The Allure of the Ghost Writer (A Response)

My good friend and writers group companion, Josh Mosey, posted an interesting article called “The Allure of the Ghost Writer.” Rather than write a lengthy response on his site, I thought I’d write something a little longer here. In his post Josh mentions that having a ghost writer work on your project is alluring because then you can more quickly see your novel ideas realized on a page. Many writers (including me) struggle with finishing projects. A ghost writer is someone that writers hope could fill that gap. Josh then goes on to say:

“I just don’t know if I could accept a ghost writer. I mean, I really want to read the stories that are rolling around in my head, but I would feel downright lazy if someone else were doing the work of writing them down. That and, if I didn’t actually write the words, is it my book?”

This tension is one I think many, many writers feel. If I don’t actually write the words, is it really mine? 

Josh’s post reminded me of the various ways I’ve seen ghost writers and contracted co-writers employed (there is a distinction) while working in publishing for the last few years. While I don’t propose to have an answer to this tension, I thought it might be beneficial to just jot down how I’ve seen ghost writers used before.

  • I’ve seen ghost writers hired because someone with a platform and a unique message (imagine a TV actress who publicly campaigns against human trafficking on social media) is approached by a publisher. The publisher tells the person that putting their message into book form will be beneficial for both the publisher and the actress and even for their given campaign. The actress hasn’t ever written anything, so a ghost writer is hired to take her content (public statements, personal stories, social media) and turn it into a book. This sort of thing happens all the time.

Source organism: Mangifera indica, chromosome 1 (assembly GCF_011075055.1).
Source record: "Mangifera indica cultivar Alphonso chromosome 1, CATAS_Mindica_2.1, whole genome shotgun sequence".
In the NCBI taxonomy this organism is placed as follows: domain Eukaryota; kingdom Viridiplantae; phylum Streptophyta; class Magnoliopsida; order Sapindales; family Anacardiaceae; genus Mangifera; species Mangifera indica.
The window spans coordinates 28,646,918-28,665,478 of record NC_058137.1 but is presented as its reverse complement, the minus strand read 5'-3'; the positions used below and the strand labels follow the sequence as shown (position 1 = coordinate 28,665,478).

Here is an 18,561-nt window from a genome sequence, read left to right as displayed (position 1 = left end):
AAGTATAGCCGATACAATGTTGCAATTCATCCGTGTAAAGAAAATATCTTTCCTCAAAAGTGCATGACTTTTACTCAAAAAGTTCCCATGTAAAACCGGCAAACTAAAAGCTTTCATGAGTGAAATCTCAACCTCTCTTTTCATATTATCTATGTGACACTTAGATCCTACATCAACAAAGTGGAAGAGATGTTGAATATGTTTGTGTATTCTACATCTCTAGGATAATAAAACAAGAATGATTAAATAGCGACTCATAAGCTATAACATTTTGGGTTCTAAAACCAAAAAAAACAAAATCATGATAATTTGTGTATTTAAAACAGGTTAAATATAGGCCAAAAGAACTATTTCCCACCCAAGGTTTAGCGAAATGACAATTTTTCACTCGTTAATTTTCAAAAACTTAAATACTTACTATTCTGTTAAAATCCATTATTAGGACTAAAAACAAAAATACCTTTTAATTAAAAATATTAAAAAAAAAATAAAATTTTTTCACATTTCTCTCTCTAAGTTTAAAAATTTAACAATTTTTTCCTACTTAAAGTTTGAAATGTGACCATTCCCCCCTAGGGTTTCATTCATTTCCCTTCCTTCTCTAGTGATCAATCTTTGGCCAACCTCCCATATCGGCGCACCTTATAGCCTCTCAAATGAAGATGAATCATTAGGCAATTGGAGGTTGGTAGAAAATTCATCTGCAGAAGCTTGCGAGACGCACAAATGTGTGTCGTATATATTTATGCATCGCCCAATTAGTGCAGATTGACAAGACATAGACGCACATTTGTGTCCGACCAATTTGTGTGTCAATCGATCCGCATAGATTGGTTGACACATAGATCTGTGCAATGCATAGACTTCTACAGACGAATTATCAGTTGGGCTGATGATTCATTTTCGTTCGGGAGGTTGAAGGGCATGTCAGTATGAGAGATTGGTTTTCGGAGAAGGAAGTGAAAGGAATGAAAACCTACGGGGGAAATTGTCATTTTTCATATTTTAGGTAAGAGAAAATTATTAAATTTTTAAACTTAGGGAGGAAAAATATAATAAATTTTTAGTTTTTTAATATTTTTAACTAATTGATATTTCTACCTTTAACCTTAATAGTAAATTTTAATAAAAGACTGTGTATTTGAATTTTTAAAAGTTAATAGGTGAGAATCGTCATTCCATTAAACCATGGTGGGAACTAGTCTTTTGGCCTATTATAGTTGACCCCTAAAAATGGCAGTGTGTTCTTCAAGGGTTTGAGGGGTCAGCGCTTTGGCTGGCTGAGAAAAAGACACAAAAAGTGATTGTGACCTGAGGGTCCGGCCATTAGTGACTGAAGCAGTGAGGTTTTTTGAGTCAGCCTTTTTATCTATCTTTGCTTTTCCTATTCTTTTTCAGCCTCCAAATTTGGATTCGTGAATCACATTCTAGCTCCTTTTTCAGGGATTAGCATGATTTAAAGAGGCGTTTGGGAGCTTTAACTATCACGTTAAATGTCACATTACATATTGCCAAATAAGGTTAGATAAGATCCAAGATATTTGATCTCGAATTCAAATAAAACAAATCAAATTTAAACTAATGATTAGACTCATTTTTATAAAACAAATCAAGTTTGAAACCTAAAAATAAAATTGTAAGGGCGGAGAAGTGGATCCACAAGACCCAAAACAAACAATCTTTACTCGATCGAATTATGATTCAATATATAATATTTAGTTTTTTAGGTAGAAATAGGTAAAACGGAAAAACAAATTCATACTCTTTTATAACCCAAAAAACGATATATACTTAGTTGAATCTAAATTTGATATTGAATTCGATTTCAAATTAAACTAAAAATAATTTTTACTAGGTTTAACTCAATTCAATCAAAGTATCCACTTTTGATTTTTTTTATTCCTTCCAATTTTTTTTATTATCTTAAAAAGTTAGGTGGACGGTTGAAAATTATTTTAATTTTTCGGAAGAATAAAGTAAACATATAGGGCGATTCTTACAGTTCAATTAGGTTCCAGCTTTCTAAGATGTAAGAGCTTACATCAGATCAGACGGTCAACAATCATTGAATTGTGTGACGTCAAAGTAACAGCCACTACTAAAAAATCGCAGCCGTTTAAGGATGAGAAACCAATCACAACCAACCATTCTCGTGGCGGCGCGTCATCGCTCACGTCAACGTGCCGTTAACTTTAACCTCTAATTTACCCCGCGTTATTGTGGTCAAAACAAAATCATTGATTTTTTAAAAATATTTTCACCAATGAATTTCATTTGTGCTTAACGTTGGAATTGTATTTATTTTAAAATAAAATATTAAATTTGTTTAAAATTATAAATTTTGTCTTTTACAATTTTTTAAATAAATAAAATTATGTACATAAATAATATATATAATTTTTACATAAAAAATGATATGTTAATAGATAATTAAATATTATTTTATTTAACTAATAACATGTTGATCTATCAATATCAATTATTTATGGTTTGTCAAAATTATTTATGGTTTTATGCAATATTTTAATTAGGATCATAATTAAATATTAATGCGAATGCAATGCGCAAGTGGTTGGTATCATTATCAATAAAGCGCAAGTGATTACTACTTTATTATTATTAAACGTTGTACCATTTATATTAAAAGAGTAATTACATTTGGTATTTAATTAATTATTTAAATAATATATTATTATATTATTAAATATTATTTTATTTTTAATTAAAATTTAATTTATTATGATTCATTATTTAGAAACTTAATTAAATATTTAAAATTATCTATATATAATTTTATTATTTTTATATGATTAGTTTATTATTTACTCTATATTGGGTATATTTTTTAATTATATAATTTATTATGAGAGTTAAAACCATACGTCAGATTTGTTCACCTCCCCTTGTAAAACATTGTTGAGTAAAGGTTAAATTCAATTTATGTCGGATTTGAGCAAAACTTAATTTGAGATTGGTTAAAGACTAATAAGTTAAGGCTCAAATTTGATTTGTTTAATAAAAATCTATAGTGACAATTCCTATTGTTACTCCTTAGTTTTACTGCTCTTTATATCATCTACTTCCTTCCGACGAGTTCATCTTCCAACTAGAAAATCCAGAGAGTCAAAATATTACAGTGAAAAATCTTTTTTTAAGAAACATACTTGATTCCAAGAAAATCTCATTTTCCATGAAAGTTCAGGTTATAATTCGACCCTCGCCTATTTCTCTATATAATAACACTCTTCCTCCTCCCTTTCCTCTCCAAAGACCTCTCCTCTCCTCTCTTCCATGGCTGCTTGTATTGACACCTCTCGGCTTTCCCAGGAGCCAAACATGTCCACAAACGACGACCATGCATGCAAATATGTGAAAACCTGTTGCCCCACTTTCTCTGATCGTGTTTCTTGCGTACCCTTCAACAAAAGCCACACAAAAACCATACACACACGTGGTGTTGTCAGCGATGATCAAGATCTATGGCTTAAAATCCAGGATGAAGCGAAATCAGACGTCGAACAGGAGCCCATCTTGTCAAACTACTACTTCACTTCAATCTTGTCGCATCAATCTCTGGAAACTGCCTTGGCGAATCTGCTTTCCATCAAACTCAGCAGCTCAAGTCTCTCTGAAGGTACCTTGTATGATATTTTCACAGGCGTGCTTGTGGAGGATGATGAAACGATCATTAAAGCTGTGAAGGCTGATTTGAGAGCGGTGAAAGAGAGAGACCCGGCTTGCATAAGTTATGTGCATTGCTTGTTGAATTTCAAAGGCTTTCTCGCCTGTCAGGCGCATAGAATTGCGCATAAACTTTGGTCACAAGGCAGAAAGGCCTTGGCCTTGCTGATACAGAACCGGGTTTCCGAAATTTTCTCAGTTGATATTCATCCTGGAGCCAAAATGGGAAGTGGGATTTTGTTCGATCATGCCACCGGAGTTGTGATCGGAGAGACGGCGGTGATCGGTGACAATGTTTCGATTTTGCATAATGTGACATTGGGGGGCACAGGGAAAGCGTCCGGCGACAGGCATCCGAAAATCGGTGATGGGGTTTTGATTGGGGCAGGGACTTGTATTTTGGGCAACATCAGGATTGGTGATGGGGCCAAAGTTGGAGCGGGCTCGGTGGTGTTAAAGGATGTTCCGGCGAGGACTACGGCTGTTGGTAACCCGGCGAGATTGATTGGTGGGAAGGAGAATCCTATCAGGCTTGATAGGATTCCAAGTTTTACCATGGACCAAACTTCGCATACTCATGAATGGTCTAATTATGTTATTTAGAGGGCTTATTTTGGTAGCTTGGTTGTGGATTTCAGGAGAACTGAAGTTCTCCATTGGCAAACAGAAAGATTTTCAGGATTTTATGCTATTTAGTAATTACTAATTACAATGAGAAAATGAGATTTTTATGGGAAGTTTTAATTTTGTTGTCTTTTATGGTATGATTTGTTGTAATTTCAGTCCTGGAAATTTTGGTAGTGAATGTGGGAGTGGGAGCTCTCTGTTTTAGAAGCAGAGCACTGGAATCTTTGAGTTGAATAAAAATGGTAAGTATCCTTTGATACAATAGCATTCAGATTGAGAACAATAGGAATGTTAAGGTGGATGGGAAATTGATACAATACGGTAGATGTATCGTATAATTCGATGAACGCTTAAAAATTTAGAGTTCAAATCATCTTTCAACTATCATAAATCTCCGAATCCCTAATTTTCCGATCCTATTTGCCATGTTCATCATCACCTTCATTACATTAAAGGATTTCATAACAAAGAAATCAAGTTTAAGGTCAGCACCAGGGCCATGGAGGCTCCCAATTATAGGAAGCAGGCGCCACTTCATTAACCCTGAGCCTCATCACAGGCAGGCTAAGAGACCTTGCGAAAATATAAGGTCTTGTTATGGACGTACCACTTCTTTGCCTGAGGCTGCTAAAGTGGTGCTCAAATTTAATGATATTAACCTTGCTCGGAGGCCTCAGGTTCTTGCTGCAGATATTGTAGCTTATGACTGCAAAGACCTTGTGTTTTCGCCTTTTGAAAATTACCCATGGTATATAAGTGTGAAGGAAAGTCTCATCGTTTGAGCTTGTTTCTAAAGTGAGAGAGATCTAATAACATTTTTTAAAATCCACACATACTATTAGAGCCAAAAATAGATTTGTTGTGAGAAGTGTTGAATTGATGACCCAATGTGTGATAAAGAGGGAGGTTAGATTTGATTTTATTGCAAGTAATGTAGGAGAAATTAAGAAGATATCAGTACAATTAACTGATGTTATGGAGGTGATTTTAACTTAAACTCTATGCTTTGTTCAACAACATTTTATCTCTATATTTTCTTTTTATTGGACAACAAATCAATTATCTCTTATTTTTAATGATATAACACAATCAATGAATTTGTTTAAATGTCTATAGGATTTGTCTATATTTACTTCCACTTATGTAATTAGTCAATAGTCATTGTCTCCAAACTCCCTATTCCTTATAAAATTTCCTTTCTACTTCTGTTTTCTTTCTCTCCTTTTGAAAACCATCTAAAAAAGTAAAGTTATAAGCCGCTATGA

• I’ve seen ghost writers hired when an author turns in an un-publishable manuscript. Rather than cancel the contract, it is sometimes better financially and relation-ally to hire a ghost writer. Note, it is not always the publisher that does the hiring. Sometimes authors pay for ghost writers – sometimes quite willingly if they are dissatisfied with their own work – and sometimes out of their advance. It all depends on the contract.
  • I’ve seen contracted co-authors hired because an author can’t finish a work, or because going into the project the publisher and author realize that the author will need help (for any variety of reasons). These co-authors are typically acknowledged on the front cover of the book as a co-author, even if their names are smaller. The size of the name indicates only one thing: who really owns the ideas found within the book. It does not indicate how much of a book was written by whom. If we co-wrote a book together and my name was 40 pt. font and yours was 10 pt. that would not mean that I worked on the project 400% more than you did. It doesn’t work that way. The larger name is the person who is credited with generating the ideas of the content. Their name is larger also because they are more likely to get the consumer to buy the book than the other name (which is a function book marketing). 
  • I’ve seen co-authors contracted because their name (even if it’s smaller on the cover) brings a bit of marketing clout along with it. Consider major league baseball player Josh Hamilton and his book “Beyond Belief” which was co-authored by Tim Keown. This book details, in first person, Hamilton’s well-publicized story of going to the big leagues, dropping out because of drugs, finding faith in Jesus, coming clean, and becoming an all-star baseball player again. That’s why people bought the book. However, if you’re an avid sports news reader then you might know the name Tim Keown. Not only has he co-authored a number of sports bios (most notably, Dennis Rodman’s “Bad as I Wanna Be”) but he’s a contributor to – the best known sports media brand in the world. I have no doubt that the publisher of that book saw it as a boon to put Keown’s name (even if it was small) on the cover of the book.